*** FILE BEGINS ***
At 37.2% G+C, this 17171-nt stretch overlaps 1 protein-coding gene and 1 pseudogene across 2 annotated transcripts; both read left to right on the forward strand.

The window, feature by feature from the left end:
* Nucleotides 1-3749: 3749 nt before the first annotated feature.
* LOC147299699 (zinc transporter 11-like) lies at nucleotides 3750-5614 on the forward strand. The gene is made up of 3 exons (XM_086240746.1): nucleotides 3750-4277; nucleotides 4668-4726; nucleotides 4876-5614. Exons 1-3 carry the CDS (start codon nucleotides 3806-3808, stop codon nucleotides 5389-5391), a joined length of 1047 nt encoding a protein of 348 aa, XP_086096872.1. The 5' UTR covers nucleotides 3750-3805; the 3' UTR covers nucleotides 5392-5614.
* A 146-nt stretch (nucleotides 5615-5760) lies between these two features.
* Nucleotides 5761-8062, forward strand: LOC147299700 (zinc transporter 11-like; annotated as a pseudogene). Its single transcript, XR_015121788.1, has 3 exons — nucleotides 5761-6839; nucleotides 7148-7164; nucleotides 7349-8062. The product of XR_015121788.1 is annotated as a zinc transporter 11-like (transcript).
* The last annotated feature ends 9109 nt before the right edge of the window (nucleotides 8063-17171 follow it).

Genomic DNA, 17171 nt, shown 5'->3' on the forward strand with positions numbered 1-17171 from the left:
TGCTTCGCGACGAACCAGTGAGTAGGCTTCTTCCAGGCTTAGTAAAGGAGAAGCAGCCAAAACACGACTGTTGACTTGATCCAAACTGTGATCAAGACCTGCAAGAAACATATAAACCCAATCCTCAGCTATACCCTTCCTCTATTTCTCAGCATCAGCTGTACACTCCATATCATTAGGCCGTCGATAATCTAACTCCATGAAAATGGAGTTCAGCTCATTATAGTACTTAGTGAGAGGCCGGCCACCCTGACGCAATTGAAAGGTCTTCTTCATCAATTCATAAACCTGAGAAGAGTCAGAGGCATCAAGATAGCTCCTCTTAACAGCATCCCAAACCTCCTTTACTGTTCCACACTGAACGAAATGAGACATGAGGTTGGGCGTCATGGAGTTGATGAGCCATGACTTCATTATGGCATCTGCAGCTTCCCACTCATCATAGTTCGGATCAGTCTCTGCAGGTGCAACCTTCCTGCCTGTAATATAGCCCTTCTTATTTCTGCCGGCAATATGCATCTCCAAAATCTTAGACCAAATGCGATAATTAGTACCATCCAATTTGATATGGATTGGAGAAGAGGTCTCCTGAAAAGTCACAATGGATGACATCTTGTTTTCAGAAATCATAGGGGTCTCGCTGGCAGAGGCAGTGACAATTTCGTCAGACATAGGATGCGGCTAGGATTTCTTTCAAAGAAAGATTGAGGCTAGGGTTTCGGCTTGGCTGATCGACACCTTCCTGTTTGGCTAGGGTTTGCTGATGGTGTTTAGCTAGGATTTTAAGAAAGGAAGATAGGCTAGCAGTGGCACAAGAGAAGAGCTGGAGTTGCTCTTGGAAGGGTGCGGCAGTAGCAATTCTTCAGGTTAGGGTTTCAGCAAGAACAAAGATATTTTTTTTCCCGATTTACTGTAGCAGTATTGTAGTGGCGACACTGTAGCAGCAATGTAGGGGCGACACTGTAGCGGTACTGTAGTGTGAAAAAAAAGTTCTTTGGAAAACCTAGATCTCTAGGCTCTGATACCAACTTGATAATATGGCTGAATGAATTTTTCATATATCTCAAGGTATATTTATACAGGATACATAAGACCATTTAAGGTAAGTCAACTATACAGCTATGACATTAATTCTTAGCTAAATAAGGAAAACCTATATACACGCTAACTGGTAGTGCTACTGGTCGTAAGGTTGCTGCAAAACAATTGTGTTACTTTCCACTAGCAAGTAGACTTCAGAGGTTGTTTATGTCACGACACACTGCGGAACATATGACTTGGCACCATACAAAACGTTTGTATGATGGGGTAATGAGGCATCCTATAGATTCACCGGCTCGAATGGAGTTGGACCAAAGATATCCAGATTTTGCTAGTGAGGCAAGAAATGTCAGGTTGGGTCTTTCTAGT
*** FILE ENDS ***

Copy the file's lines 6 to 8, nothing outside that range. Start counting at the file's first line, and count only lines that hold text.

* Nucleotides 5761-8062, forward strand: LOC147299700 (zinc transporter 11-like; annotated as a pseudogene). Its single transcript, XR_015121788.1, has 3 exons — nucleotides 5761-6839; nucleotides 7148-7164; nucleotides 7349-8062. The product of XR_015121788.1 is annotated as a zinc transporter 11-like (transcript).
* The last annotated feature ends 9109 nt before the right edge of the window (nucleotides 8063-17171 follow it).

Genomic DNA, 17171 nt, shown 5'->3' on the forward strand with positions numbered 1-17171 from the left: